A year ago today, I was on Mt. Carmel in northwest Israel. I was with twenty-five other priests. Archbishop Raymond Burke was leading us on a pilgrimage of the Holy Land.
Archbishop Burke preached to us every day. Not long ago, he kindly sent us copies of all the homilies he gave while we were in the Holy Land.
The first thing we did when we arrived in Israel was to celebrate Holy Mass. The Archbishop said: “We are pilgrims making our way homeward here, not tourists visiting foreign places. We belong in these places. They are home for us.”
Last year, February 19 was in Lent, the forty-day season of preparation for the greatest feast day of the year. The Archbishop encouraged us to pray during the pilgrimage especially for everyone who was to be baptized or received into the Church at Easter.
Then we went north to visit the places where the events in I Kings 18 took place.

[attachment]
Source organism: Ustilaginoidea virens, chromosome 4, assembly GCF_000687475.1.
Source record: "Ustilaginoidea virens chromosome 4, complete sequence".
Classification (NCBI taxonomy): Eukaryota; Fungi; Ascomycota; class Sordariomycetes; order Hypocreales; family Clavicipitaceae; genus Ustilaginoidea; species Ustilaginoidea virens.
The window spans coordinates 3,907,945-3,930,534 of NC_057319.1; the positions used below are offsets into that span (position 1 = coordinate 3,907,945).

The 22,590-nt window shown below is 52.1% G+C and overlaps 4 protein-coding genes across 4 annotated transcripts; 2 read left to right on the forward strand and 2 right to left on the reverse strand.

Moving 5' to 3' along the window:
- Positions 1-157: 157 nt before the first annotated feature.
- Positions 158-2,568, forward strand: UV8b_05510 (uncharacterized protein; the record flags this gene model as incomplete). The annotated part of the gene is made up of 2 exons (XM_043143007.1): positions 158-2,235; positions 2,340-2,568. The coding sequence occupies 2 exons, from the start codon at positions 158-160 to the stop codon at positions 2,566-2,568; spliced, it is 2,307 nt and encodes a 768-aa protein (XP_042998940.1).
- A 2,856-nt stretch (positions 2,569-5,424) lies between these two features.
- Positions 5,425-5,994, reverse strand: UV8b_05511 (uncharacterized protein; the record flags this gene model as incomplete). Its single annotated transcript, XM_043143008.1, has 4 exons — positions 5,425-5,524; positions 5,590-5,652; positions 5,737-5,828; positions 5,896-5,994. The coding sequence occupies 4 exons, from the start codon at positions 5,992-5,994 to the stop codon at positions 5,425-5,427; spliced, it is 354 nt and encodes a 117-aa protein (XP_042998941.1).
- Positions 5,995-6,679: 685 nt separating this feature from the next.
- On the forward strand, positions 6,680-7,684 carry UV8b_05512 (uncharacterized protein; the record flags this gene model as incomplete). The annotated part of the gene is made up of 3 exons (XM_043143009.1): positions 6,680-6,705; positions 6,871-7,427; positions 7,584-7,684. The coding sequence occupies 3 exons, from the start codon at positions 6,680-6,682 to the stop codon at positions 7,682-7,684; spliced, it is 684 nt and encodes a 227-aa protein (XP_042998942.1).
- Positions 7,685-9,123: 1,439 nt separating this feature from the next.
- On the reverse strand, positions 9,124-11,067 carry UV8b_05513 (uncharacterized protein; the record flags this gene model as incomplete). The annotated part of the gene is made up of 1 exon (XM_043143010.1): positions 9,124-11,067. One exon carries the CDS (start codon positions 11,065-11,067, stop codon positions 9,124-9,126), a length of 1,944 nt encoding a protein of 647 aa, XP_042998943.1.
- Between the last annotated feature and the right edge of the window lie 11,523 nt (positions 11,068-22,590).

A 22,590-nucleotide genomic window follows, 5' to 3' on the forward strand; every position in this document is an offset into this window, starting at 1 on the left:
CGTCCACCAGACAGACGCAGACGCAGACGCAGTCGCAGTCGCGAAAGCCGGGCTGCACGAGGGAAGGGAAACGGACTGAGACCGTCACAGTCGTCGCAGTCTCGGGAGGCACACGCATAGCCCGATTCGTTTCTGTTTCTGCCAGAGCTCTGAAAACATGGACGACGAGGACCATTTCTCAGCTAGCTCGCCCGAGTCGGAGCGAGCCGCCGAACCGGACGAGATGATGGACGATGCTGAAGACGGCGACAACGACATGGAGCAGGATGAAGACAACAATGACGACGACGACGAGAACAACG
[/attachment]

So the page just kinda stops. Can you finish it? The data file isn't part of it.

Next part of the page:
Elijah challenged the prophets of Baal to a “duel” at a place now called Muhraqa, “the place of sacrifice.” The false prophets couldn’t make anything happen, but Elijah called down fire from heaven.
Elijah triumphed. But Jezebel, devoted to Baal, was not pleased. Elijah had to flee for his life.
At the cave of Elijah, Archbishop Burke said:
The reality of this place remains always the reality of that fundamental mission of announcing the Word of God, teaching the truth of God’s law. We have experienced it in our own minnistry as those consecrated to speak the Word of God in a culture forgetful of God and hostile to His law. The grace of zeal for the House of the Lord can bring us, as it brought Elijah, the wrath of those who prefer the message of the false prophets of death. We, too, can be tempted to flee from the office, to give up announcing the Word of God to those who seem indifferent. But the Lord, with His “still small voice,” asks us, “What are you doing here?” And we know that only in continuing to announce the Word of God will we be true to who we are, as priests, in our deepest being.
I wish I myself were more faithful and zealous, like Elijah was. The Archbishop’s words spur me on, in spite of my unworthiness.